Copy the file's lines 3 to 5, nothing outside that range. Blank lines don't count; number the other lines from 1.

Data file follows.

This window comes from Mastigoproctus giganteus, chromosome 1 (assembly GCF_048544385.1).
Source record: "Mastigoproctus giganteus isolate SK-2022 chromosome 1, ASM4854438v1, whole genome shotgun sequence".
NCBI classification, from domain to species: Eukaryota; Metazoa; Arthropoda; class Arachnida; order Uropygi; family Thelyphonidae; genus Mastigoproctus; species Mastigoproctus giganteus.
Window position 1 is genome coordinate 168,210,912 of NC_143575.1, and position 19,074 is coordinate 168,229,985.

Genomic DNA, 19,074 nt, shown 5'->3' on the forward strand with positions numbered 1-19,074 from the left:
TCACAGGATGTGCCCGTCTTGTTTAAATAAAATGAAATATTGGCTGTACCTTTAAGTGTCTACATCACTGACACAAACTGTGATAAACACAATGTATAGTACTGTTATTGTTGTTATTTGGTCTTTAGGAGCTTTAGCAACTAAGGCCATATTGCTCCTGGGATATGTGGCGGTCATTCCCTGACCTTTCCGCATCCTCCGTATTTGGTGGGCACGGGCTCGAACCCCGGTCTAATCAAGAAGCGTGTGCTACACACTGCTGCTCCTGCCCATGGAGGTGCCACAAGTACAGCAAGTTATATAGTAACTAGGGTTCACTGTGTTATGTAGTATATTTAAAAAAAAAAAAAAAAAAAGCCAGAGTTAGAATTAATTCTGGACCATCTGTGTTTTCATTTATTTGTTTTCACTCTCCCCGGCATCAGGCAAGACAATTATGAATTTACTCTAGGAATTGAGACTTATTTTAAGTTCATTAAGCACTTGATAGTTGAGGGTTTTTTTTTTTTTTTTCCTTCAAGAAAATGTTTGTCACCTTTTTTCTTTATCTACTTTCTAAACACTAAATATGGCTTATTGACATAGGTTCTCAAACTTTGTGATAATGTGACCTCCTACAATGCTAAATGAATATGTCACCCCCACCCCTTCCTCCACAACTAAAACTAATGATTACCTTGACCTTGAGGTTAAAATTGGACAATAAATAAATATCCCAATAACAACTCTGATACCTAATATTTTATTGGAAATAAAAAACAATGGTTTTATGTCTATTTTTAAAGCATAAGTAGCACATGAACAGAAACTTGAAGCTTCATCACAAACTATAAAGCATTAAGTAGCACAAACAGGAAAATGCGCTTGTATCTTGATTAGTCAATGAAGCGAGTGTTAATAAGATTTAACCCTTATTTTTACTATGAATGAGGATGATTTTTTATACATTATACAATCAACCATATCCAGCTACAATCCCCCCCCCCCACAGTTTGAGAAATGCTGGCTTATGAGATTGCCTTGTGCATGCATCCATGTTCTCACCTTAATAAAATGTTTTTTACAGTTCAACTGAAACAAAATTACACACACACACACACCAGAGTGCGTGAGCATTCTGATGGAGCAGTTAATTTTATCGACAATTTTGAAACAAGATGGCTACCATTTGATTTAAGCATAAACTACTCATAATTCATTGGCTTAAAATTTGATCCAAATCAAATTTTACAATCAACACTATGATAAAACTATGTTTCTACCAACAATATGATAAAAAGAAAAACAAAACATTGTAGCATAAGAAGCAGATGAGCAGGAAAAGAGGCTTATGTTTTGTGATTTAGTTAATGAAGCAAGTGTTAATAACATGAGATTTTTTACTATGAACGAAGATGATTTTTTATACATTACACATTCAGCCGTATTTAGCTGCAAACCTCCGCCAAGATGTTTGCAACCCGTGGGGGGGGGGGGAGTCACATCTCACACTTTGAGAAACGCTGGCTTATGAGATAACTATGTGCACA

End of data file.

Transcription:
NCBI classification, from domain to species: Eukaryota; Metazoa; Arthropoda; class Arachnida; order Uropygi; family Thelyphonidae; genus Mastigoproctus; species Mastigoproctus giganteus.
Window position 1 is genome coordinate 168,210,912 of NC_143575.1, and position 19,074 is coordinate 168,229,985.

Genomic DNA, 19,074 nt, shown 5'->3' on the forward strand with positions numbered 1-19,074 from the left: